Part 2 of 3 – Perspective on the Patent System Today and “Bad Patents”

II.  The Patent System Today

A critical feature of the patent system is access for all innovators.  From Fortune 100 Companies to universities to independent inventors in their garages, the current system allows many people access to patents.  Why are we so intent on pushing through even more legislation rather than embracing the tools already provided by the current law first?  Having a flexible system allowing the grant of patents and the subsequent use as the owner sees fit, instead of the perceived need to require everyone who gets a patent to practice the invention.

There is no doubt about the fact that bad patents exist.  Also, companies exist to make money off of others.  But it seems that targeted patent reform against “patent assertion entities” (PAEs) or “non-practicing entities” (NPEs) or “patent trolls” possesses an even greater risk. The potential loss of the innovation that comes from independent or sole inventors, small businesses, Universities and even large companies seems to be thrown by the wayside without much consideration by adoption of more legislation instead of embracing what currently exists.  The discussion of reform is causing a shift in the discussion away from some existing and potential solutions.

To begin, I find that most of the proposed legislation just further complicates an already particularly difficult area of the law.  In a manner we have grown accustomed to in this day and age, Congress is considering muddying the water with “transparency” and “litigation integrity” and “fee shifting” schemes as ways to help protect innovation.  Are we sure additional legislation will protect innovation?  Innovation (and protection of that innovation) is a complex, difficult balancing act that requires significant investment to get a product from an idea to commercialization.  The system and process needs to be reasonable for large corporations and the independent investors.  Many of the steps along the way include great financial, reputational, and developmental risk that can be unpredictable at times.  Unless that risk is balanced by the benefits of a consistent, somewhat predictable patent system, the investment in innovation that drives the economy likely will dry up.  Before we add even more uncertainty by adding complicated law on top of already complicated law, I think it is worth stepping back and making sure we have considered all our alternative solutions, especially those that already exist.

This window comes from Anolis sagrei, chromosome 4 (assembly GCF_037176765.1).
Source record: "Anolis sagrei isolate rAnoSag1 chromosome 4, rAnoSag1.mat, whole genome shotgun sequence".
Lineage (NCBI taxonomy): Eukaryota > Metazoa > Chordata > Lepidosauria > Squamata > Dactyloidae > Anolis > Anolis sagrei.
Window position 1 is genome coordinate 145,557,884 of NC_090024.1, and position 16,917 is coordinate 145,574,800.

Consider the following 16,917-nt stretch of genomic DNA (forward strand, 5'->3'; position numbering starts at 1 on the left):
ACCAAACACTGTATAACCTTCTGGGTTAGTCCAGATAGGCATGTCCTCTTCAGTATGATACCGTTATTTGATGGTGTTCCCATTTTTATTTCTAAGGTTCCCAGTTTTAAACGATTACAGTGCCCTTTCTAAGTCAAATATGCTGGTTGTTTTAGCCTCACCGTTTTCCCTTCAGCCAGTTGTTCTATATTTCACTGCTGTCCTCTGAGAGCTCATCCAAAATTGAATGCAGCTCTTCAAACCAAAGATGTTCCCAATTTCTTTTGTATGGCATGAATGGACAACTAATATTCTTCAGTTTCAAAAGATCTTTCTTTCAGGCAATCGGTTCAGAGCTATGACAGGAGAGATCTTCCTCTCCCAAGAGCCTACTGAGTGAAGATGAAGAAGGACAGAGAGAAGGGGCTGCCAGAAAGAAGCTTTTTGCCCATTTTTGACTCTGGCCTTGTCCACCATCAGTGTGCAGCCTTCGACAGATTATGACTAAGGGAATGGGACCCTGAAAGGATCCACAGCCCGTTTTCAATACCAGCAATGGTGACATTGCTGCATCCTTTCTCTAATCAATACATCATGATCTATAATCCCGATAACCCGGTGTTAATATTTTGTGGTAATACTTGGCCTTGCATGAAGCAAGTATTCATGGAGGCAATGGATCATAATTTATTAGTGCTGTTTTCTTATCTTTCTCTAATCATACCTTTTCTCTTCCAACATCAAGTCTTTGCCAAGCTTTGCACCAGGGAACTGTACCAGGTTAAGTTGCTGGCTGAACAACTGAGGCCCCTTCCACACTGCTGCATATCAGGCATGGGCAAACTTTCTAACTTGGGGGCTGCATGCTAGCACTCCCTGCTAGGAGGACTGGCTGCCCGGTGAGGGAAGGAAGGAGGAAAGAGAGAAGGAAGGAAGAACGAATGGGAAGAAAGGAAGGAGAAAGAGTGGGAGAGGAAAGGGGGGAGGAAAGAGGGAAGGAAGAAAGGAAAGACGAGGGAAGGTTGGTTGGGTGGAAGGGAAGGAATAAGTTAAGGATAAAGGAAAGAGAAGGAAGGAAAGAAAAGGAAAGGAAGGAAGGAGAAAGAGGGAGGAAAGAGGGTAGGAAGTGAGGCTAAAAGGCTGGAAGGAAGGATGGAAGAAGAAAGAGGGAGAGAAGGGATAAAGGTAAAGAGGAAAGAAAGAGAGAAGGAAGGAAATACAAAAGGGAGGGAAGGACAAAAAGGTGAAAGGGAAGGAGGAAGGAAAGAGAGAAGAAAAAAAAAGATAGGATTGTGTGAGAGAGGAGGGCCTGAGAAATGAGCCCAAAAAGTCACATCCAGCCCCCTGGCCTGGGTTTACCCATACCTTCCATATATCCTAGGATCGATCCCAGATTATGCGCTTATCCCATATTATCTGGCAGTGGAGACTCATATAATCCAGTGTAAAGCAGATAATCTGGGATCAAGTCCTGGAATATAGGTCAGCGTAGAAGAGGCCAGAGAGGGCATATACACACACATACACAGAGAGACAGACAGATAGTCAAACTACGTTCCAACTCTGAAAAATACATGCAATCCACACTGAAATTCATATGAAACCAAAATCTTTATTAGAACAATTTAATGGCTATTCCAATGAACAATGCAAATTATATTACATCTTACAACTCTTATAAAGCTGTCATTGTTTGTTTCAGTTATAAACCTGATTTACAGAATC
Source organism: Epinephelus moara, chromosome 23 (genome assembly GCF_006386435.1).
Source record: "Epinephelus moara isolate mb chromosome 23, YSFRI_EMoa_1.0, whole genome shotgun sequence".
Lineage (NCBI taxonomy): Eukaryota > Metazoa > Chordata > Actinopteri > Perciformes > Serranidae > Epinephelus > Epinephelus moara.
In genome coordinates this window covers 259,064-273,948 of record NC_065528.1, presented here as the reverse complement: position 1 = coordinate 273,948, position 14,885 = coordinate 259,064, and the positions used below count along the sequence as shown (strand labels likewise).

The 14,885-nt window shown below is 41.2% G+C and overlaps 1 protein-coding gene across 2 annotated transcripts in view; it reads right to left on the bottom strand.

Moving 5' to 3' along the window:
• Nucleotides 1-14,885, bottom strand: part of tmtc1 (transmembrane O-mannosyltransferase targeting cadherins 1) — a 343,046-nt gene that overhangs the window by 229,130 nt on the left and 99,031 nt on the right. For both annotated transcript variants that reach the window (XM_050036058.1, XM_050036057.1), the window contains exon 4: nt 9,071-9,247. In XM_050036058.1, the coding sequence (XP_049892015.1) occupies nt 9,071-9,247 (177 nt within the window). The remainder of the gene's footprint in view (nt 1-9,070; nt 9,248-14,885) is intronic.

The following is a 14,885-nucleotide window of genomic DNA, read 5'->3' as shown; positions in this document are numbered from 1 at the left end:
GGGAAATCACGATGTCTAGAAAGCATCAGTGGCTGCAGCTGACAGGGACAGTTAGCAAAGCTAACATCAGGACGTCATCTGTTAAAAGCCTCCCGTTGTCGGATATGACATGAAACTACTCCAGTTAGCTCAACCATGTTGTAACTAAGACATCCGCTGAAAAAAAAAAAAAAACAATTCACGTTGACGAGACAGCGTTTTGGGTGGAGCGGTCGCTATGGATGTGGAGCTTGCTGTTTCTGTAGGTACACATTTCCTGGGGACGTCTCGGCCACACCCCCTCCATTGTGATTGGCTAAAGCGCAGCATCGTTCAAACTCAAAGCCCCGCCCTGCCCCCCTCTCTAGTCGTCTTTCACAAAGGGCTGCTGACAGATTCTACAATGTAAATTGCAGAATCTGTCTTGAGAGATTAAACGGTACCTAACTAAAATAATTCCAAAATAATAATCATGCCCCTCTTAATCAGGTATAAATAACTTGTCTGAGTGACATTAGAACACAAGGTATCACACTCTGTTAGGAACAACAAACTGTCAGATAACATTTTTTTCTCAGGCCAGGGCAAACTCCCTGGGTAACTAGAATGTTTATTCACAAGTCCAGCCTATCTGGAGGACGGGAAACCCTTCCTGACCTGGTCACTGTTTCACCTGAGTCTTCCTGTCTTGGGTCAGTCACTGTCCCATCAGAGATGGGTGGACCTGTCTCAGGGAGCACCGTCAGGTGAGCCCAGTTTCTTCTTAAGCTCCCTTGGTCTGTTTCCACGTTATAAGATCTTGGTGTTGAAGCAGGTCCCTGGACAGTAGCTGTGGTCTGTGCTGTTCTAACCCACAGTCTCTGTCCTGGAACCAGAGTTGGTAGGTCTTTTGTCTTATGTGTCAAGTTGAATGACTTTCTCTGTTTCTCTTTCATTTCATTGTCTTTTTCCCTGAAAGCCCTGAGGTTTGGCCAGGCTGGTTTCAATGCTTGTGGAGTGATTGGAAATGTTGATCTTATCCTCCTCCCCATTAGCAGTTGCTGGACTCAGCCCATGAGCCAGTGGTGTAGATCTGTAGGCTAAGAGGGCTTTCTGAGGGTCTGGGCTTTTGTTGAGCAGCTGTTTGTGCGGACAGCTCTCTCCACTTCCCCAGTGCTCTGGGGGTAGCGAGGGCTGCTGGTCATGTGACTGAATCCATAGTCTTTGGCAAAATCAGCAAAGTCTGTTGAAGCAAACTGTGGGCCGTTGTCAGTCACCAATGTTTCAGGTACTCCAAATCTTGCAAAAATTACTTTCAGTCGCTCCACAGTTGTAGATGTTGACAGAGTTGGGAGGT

III.  The USPTO can Limit the Issuance of “Weak” and “Bad” Patents

Maybe we should be asking how certain patents as intellectual property came to exist instead of worrying so much about who “owns” a patent?  If at least some of the patent trolling issue is based on some version of a “bad patent,” I’d like to see some of the reform to come at the USPTO level.  The agency is tasked with the promotion of innovation through our patent system, but bad patents are at the heart of many trolling issues.  The USPTO is supposed to be the government’s experts in the field.  So why are we worried about “who” and not more focused the quality of “what” in the patent itself?  Can’t we call on the USPTO minimize the issuance of such “bad patents?”  Instead of worrying about potentially limiting and hurting the ability to license and contract around a patent (even if unintentionally), let’s focus on the patent itself.  Licensing and other contractual situations are sometimes the only way an independent inventor can commercialize their innovation.  Without the flexibility to use their property in this manner, innovation may be severely stunted without incentive for some of the most innovative individuals and small businesses.